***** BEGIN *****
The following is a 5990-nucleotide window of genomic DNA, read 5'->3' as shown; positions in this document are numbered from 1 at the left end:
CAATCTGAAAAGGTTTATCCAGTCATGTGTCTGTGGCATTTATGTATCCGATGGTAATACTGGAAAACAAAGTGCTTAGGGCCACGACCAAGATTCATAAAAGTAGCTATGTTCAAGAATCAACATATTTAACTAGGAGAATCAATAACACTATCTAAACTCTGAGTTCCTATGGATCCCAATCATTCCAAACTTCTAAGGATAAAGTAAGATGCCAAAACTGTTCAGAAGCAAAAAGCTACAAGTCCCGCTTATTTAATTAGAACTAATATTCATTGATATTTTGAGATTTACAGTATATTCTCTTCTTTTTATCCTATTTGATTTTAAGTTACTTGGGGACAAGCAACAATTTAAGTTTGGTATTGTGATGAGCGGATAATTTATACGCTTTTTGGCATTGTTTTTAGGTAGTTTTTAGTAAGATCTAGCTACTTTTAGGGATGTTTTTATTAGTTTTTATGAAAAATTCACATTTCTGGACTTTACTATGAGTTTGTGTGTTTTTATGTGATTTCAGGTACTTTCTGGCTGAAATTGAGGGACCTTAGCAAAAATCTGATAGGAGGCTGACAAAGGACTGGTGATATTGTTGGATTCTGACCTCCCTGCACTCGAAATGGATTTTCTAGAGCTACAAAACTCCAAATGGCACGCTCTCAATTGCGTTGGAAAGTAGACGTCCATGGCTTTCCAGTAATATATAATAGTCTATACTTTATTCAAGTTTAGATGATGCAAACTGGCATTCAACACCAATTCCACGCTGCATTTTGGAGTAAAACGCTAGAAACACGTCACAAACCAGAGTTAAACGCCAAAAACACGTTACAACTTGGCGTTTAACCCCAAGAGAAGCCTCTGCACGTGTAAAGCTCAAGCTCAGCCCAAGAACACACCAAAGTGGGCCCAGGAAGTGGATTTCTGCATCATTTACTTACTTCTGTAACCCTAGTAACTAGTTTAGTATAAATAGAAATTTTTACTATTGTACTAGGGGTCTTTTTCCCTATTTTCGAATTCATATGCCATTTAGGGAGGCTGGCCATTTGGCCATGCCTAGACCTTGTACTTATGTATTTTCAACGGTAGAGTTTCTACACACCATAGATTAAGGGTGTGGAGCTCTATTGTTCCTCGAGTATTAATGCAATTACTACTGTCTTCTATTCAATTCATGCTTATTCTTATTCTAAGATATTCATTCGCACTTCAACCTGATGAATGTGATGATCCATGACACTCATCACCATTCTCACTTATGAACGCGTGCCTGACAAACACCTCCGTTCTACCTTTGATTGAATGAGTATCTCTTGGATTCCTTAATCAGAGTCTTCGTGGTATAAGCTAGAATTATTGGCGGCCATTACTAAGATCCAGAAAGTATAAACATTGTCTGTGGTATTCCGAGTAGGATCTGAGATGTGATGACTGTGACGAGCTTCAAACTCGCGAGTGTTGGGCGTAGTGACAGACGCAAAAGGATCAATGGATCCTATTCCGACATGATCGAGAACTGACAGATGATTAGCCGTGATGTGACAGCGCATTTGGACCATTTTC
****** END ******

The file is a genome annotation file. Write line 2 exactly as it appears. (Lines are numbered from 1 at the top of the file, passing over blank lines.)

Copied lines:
CAATCTGAAAAGGTTTATCCAGTCATGTGTCTGTGGCATTTATGTATCCGATGGTAATACTGGAAAACAAAGTGCTTAGGGCCACGACCAAGATTCATAAAAGTAGCTATGTTCAAGAATCAACATATTTAACTAGGAGAATCAATAACACTATCTAAACTCTGAGTTCCTATGGATCCCAATCATTCCAAACTTCTAAGGATAAAGTAAGATGCCAAAACTGTTCAGAAGCAAAAAGCTACAAGTCCCGCTTATTTAATTAGAACTAATATTCATTGATATTTTGAGATTTACAGTATATTCTCTTCTTTTTATCCTATTTGATTTTAAGTTACTTGGGGACAAGCAACAATTTAAGTTTGGTATTGTGATGAGCGGATAATTTATACGCTTTTTGGCATTGTTTTTAGGTAGTTTTTAGTAAGATCTAGCTACTTTTAGGGATGTTTTTATTAGTTTTTATGAAAAATTCACATTTCTGGACTTTACTATGAGTTTGTGTGTTTTTATGTGATTTCAGGTACTTTCTGGCTGAAATTGAGGGACCTTAGCAAAAATCTGATAGGAGGCTGACAAAGGACTGGTGATATTGTTGGATTCTGACCTCCCTGCACTCGAAATGGATTTTCTAGAGCTACAAAACTCCAAATGGCACGCTCTCAATTGCGTTGGAAAGTAGACGTCCATGGCTTTCCAGTAATATATAATAGTCTATACTTTATTCAAGTTTAGATGATGCAAACTGGCATTCAACACCAATTCCACGCTGCATTTTGGAGTAAAACGCTAGAAACACGTCACAAACCAGAGTTAAACGCCAAAAACACGTTACAACTTGGCGTTTAACCCCAAGAGAAGCCTCTGCACGTGTAAAGCTCAAGCTCAGCCCAAGAACACACCAAAGTGGGCCCAGGAAGTGGATTTCTGCATCATTTACTTACTTCTGTAACCCTAGTAACTAGTTTAGTATAAATAGAAATTTTTACTATTGTACTAGGGGTCTTTTTCCCTATTTTCGAATTCATATGCCATTTAGGGAGGCTGGCCATTTGGCCATGCCTAGACCTTGTACTTATGTATTTTCAACGGTAGAGTTTCTACACACCATAGATTAAGGGTGTGGAGCTCTATTGTTCCTCGAGTATTAATGCAATTACTACTGTCTTCTATTCAATTCATGCTTATTCTTATTCTAAGATATTCATTCGCACTTCAACCTGATGAATGTGATGATCCATGACACTCATCACCATTCTCACTTATGAACGCGTGCCTGACAAACACCTCCGTTCTACCTTTGATTGAATGAGTATCTCTTGGATTCCTTAATCAGAGTCTTCGTGGTATAAGCTAGAATTATTGGCGGCCATTACTAAGATCCAGAAAGTATAAACATTGTCTGTGGTATTCCGAGTAGGATCTGAGATGTGATGACTGTGACGAGCTTCAAACTCGCGAGTGTTGGGCGTAGTGACAGACGCAAAAGGATCAATGGATCCTATTCCGACATGATCGAGAACTGACAGATGATTAGCCGTGATGTGACAGCGCATTTGGACCATTTTC